Design: In the process of cell division, the extremes of the eukaryotic chromosomes are progressively shortening, and this phenomenon is related to cell degeneration and senescence. The treatment of cartilage lesions with autologous chondrocytes implies that cells proliferate in an artificial environment. We have studied the viability of cultured chondrocytes after measurement of their telomere length before implantation.
Methods: Articular cartilage biopsies (B1, B2, and B3) were obtained from 3 patients (2 males and 1 female) with knee cartilage defects, who were going to be treated with chondrocyte implantation. Chondrocytes were cultured in DMEM with autologous serum. After the third passage, an aliquot of 1 million cells was removed to estimate the telomere length and the remaining cells were implanted. Telomere length was measured by quantitative fluorescent in situ hybridization (Q-FISH). Patients' clinical outcome was determined preoperatively, and 12 and 24 months postimplantation with the International Knee Documentation Committee (IKDC) questionnaire.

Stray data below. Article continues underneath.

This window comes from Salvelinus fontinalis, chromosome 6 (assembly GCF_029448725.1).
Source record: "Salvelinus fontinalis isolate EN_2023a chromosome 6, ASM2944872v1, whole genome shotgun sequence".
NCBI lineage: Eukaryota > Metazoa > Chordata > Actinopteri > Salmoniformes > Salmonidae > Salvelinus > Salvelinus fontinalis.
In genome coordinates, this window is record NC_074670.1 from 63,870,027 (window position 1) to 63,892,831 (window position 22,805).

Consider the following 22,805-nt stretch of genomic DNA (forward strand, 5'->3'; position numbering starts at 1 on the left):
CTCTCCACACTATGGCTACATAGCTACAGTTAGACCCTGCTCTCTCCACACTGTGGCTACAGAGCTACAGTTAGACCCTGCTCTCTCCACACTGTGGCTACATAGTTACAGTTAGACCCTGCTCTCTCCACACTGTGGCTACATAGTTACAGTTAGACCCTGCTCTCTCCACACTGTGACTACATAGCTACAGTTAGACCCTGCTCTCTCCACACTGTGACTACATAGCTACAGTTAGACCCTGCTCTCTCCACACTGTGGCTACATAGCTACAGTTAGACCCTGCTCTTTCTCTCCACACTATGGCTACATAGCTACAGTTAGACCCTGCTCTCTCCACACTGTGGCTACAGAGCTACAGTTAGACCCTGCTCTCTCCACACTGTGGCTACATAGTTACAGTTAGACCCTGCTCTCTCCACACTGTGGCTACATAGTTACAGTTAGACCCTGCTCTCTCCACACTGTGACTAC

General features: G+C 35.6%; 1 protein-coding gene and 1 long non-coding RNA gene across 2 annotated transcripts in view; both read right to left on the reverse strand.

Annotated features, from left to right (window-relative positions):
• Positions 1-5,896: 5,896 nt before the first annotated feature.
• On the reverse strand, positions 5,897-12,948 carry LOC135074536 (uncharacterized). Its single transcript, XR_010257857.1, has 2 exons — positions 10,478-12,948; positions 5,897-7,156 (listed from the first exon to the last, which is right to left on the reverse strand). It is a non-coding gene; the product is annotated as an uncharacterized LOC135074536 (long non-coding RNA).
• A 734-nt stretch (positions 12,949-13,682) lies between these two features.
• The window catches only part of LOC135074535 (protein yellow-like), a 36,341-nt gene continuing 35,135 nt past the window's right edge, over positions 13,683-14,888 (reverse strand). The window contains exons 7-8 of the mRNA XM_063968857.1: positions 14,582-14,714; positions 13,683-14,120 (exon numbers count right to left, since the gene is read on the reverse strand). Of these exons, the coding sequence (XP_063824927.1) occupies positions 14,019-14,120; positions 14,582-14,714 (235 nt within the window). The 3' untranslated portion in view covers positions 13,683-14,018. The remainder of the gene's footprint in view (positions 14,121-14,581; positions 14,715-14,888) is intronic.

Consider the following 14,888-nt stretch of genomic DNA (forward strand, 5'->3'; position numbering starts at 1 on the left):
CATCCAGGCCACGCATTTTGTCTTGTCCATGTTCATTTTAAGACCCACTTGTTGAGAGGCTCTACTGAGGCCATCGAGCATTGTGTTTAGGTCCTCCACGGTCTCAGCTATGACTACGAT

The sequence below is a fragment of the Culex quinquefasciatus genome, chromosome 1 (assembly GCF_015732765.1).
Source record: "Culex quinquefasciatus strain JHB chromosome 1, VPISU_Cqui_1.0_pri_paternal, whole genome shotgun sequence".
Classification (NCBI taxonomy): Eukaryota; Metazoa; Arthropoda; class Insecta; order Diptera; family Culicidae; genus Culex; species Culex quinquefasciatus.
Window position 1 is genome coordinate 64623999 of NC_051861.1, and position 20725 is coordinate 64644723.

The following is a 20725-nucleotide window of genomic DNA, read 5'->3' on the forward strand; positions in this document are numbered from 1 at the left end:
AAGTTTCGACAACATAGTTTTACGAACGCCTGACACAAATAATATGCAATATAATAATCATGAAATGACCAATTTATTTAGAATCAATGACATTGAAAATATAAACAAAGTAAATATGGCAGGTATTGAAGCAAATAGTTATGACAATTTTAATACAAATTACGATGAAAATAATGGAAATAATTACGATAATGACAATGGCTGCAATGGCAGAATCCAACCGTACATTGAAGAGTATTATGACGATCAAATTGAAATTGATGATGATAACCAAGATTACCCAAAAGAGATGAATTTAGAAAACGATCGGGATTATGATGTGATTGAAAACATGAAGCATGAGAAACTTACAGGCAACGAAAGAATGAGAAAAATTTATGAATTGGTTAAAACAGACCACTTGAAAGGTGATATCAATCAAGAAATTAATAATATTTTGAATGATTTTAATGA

Results: After chondrocyte implantation, IKDC score doubled at 12 and 24 months with regard to the basal value. After 3 passages, chondrocytes were cultured for a mean of 45.67 days, the mean duplication time being 4.53 days and the mean number of cell divisions being 10.04 during the culture period. The 20th percentile of telomere lengths were 6.84, 6.96, and 7.06 kbp and the median telomere lengths 10.30, 10.47, and 10.73 kbp, respectively. No significant correlation was found between IKDC score and telomere length.
Conclusion: Culturing autologous chondrocytes for implantation is not related to cell senescence in terms of telomere length.
Keywords: high-density autologous chondrocyte implantation; quantitative fluorescent in situ hybridization; telomerase; telomere length.